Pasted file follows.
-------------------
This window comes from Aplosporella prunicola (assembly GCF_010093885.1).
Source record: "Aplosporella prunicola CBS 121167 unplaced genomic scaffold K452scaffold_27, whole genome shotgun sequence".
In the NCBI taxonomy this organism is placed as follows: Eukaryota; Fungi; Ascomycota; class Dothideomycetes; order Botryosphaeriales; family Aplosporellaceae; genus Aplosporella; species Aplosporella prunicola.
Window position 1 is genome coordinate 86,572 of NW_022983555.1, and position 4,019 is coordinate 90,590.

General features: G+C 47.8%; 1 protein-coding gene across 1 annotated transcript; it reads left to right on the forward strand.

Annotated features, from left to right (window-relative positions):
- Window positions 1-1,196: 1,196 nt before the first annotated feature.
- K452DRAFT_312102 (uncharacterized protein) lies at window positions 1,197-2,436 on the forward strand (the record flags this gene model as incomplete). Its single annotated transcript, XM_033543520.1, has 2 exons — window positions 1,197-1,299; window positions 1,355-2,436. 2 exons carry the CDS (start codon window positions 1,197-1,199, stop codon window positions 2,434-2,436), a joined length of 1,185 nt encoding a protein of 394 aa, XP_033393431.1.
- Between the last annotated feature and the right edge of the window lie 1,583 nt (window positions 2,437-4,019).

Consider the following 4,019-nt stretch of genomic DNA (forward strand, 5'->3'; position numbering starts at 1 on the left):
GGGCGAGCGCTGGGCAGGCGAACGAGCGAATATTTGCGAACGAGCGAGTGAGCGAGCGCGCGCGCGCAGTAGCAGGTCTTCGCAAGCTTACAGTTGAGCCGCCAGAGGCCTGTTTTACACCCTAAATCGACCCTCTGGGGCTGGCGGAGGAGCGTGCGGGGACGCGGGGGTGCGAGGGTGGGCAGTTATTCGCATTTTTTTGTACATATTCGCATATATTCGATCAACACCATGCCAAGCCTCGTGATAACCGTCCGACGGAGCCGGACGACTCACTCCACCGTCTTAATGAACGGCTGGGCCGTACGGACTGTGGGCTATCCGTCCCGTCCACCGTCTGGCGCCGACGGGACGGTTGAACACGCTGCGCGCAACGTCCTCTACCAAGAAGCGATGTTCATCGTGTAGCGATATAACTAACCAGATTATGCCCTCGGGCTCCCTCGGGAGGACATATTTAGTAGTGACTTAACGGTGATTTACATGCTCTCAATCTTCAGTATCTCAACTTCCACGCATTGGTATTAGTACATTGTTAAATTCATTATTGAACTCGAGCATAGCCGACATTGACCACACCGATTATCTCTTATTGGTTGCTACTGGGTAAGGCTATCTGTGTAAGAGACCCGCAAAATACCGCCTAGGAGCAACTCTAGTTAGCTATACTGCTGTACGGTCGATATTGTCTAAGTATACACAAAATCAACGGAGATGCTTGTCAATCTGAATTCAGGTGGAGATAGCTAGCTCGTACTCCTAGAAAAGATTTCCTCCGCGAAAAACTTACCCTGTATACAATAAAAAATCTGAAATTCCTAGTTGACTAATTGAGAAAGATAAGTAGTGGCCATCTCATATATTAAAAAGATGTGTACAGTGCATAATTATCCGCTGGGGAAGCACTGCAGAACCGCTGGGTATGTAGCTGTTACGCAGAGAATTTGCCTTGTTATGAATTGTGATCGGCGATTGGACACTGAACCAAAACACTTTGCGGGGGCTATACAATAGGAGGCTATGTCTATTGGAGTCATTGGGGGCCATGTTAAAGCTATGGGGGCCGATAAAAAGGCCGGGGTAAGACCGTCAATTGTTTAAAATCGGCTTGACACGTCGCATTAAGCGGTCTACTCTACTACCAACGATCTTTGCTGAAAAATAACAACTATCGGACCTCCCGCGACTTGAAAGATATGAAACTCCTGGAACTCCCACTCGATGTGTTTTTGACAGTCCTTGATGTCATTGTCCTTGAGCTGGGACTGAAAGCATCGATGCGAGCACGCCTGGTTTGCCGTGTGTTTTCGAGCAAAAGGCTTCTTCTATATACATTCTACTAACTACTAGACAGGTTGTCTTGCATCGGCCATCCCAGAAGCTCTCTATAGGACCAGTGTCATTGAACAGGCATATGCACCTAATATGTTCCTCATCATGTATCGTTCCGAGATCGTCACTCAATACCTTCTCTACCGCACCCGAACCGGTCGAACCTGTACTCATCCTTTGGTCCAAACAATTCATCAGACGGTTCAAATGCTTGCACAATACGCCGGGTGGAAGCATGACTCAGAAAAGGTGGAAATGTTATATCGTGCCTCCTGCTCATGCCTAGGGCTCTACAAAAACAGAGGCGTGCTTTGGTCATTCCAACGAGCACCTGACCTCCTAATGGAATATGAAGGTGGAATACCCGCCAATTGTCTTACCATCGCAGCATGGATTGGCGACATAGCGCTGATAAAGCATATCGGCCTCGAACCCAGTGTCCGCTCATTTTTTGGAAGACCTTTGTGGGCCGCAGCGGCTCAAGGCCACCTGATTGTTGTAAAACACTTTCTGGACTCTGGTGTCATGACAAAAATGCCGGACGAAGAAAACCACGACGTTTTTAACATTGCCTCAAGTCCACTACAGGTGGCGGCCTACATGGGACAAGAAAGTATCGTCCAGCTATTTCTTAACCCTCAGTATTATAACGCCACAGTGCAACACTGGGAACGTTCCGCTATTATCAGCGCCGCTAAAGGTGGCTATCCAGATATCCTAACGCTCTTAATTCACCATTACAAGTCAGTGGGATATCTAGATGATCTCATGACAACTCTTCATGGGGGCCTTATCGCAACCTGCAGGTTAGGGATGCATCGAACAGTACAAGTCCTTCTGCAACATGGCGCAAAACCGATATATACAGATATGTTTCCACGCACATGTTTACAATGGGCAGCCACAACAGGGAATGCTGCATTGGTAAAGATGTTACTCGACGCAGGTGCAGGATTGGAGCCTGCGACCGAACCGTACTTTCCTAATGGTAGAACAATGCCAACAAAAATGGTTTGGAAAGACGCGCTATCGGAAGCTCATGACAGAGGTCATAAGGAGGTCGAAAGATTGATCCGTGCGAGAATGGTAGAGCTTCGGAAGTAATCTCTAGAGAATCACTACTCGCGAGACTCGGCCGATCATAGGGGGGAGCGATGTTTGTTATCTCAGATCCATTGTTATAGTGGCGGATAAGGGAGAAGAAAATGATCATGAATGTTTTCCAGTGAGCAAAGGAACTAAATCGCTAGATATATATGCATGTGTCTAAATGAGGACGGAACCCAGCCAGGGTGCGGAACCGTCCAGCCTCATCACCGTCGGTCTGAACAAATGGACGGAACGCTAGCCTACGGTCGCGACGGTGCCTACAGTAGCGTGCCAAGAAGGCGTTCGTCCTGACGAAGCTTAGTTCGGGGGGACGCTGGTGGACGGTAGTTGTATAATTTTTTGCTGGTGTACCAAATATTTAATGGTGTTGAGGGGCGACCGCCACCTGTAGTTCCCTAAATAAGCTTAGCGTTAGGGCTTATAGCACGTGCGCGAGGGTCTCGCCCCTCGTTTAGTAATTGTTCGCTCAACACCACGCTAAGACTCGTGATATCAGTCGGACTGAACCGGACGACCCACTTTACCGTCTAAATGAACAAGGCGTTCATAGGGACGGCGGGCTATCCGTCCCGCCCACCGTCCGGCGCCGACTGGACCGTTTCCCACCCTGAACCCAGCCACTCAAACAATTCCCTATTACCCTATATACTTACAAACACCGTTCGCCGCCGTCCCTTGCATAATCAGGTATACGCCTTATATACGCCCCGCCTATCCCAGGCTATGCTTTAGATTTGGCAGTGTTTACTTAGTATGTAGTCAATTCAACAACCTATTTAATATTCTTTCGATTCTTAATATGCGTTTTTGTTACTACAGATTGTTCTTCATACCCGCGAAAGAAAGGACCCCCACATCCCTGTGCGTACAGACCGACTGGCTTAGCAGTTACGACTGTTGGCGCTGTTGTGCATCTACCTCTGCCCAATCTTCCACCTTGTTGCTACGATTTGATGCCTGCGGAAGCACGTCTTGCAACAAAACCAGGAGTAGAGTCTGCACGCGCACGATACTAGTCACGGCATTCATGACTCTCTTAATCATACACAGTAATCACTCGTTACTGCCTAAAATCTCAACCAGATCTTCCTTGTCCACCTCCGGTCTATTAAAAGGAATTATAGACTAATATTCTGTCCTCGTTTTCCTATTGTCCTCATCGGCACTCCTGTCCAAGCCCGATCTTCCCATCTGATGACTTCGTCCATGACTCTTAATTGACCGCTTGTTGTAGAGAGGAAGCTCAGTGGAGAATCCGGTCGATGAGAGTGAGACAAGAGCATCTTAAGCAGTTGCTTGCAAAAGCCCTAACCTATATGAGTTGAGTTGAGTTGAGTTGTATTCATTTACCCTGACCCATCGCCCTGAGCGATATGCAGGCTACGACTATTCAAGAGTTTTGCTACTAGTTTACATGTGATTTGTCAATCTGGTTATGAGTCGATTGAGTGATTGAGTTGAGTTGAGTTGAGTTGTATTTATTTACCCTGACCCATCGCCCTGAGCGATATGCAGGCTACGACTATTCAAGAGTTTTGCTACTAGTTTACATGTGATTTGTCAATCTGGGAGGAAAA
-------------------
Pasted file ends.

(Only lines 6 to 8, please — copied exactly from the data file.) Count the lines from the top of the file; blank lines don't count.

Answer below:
Annotated features, from left to right (window-relative positions):
- Window positions 1-1,196: 1,196 nt before the first annotated feature.
- K452DRAFT_312102 (uncharacterized protein) lies at window positions 1,197-2,436 on the forward strand (the record flags this gene model as incomplete). Its single annotated transcript, XM_033543520.1, has 2 exons — window positions 1,197-1,299; window positions 1,355-2,436. 2 exons carry the CDS (start codon window positions 1,197-1,199, stop codon window positions 2,434-2,436), a joined length of 1,185 nt encoding a protein of 394 aa, XP_033393431.1.